With 7.1 billion tablets, smartphones and other mobiles devices entering the market—and many making their way into the enterprise—how can you effectively manage user access over the wired and wireless network? Help your users and their devices get online, stay online with comprehensive visibility into you network.
Join our experts for a live Q&A TweetChat on Cisco Prime Network Control System, and see how we enable converged user, access and identify management across wired and wireless networks.
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Tuesday, May 3rd at 9-10am PDT (12-1:00pm EDT)
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Wow -- I’m impressed. We have the best folks in Cisco. I’m sure of it. The best in the industry. And I don’t just mean me (he jests)!
No, really, Cisco’s innovation is ‘on fire’ as John Chambers puts it. I’m not just saying that because I work at Cisco. I’m saying it because I meet up with folks every day at Cisco who simply impress me with their down-and-out inventiveness. It might be products, processes or business architectures. Whatever it is, I’m often left thinking we have to tell our customers about that.
Innovators -- here are just a couple I found at Cisco - more where they came from! Actually Neil Dieder, Tech Leader, and Walt Shaw, Sr. Prod. Line Mgr, both from WNBU, the Cisco Wireless Networking Business Unit.
I speak to many customers at Executive Briefings (EBCs) and they echo my sentiment. When I talk about what we’re doing in the manufacturing industry, many of them say ‘Wow, I didn’t know Cisco did that!’ Well, I guess that’s the purpose of the EBC. Bring the customer to Cisco to tell them stuff they don’t know. Add that to what they do know and, well, they’re going to make a more informed decision.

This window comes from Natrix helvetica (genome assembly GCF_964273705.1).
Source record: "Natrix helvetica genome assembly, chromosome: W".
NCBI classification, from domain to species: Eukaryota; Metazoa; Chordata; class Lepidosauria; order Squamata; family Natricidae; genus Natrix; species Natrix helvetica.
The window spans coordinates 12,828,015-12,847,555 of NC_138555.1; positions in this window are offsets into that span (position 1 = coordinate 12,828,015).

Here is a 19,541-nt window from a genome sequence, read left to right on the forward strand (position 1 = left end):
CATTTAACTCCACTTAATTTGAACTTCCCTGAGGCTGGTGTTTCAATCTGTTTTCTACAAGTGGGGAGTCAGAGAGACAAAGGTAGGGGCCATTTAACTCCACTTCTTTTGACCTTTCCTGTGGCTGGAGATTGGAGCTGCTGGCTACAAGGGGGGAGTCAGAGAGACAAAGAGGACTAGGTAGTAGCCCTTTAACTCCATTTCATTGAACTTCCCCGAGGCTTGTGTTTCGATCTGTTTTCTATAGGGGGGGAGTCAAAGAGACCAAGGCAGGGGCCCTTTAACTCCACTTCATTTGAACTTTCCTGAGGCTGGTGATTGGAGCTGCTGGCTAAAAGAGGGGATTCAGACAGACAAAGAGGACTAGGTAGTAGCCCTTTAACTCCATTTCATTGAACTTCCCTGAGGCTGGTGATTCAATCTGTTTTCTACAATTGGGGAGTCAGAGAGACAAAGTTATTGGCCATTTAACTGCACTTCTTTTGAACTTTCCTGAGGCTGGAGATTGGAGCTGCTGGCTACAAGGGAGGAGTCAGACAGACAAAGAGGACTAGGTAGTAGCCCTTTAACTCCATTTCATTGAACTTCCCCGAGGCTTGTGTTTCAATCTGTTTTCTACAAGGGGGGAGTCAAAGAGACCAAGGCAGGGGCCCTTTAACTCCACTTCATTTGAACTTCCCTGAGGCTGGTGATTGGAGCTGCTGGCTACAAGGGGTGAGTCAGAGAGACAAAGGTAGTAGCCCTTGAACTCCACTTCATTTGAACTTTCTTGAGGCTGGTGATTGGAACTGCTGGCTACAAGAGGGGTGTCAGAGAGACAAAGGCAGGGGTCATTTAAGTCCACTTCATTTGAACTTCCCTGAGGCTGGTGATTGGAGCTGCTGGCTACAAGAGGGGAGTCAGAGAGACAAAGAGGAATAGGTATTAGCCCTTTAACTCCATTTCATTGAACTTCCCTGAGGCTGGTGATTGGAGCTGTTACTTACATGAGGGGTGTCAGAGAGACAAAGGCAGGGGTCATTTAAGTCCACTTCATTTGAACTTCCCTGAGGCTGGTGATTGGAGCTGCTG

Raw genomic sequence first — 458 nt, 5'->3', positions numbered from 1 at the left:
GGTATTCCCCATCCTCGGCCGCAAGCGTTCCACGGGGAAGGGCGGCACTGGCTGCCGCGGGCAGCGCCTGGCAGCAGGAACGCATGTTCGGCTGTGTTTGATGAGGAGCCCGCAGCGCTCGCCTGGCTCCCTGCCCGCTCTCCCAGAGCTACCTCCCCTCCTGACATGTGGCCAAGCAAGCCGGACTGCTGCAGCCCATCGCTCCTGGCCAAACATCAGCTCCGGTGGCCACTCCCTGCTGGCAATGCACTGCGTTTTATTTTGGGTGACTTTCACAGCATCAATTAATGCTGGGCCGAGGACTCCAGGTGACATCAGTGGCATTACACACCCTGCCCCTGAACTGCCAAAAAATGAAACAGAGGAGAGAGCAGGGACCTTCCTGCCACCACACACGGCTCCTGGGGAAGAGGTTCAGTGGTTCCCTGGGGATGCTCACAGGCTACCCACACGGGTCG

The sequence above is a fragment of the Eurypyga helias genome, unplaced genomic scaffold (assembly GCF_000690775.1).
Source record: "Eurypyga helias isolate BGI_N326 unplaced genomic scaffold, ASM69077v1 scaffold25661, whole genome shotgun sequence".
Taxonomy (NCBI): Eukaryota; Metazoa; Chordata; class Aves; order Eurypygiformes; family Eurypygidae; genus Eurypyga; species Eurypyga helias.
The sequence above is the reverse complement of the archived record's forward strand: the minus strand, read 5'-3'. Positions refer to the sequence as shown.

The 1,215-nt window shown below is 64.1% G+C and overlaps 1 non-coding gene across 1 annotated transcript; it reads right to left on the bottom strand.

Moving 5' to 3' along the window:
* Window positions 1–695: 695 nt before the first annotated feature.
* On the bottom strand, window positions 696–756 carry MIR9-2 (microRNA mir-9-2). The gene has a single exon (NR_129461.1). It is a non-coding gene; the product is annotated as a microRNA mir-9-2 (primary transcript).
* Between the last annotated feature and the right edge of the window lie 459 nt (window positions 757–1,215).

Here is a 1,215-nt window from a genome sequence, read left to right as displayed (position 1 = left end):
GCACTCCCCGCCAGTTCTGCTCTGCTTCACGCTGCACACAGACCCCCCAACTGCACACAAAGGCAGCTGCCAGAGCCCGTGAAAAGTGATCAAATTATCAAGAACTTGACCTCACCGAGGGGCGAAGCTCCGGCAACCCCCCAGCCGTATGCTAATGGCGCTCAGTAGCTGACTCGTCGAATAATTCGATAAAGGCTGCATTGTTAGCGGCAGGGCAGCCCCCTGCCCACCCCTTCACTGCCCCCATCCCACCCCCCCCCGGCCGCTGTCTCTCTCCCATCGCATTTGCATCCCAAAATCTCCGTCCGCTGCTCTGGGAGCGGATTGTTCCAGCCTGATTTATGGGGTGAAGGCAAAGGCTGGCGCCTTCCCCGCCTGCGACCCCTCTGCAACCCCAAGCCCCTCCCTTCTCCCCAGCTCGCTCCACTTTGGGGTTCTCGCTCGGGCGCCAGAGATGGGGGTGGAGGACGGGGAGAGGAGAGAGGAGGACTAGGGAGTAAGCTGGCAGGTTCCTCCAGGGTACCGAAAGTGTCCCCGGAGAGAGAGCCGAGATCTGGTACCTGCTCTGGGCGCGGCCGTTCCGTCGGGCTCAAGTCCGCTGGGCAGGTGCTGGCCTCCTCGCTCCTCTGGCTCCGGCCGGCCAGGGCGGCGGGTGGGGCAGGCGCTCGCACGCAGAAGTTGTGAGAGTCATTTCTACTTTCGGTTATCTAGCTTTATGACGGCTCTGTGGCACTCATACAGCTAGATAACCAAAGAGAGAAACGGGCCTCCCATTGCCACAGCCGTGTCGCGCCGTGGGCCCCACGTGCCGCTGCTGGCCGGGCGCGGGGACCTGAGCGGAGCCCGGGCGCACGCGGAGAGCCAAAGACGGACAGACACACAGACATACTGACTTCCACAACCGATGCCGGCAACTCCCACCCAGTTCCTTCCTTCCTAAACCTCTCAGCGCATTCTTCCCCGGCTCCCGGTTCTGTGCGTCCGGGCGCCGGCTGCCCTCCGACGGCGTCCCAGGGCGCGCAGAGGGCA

It’s hard to choose one innovation since there are so many, but since my blogs are about manufacturing, I decided to talk about something that, on the surface is not all that exciting. Wireless Networking. Been around for years right? Right. Easy-peasy, right? Wrong! Read More »
I heard a pretty good story recently from one of my favorite people in the WLAN industry, a very sharp guy who recently changed employers. As I’ve not procured approval to use his name, we’ll forego that for now, but it’s a great story nonetheless and is an example of the power of social networking in the professional environment.
The scenario takes place aboard a modern cruise ship on which my colleague and another person in question has installed a vast wireless LAN; a total of 1,000 access points will be in operation by the time you read this, which places it among the very largest of WLAN’s on the planet. Ships, airplanes and cars commonly feature numerous types of wireless connectivity, including AM, FM, satellite radio, GPS, Bluetooth, mobile cellular, and more. Amazing.
The challenge in this story was that deep into the mobility deployment install effort, they ran into a major code snag. Fairly common if you’ve done these, in particular as the deployment moves toward two critical phases, incorporation of clients and layering on the security elements.
After lighting up the WLAN for the first time, they discovered the code in the controllers simply wouldn’t perform the functions they needed. Hundreds of miles from shore, and deep inside the bowels of the ship, they were in a bit of a jam. My colleague who is probably the best social networking person I know, sent out a tweet asking if any other engineer had encountered his problem and how did they resolve it. The result was quite interesting; within seconds, dozens of engineers from around the world had sent tweets in response. A number of them included url’s with an optimal code solution located.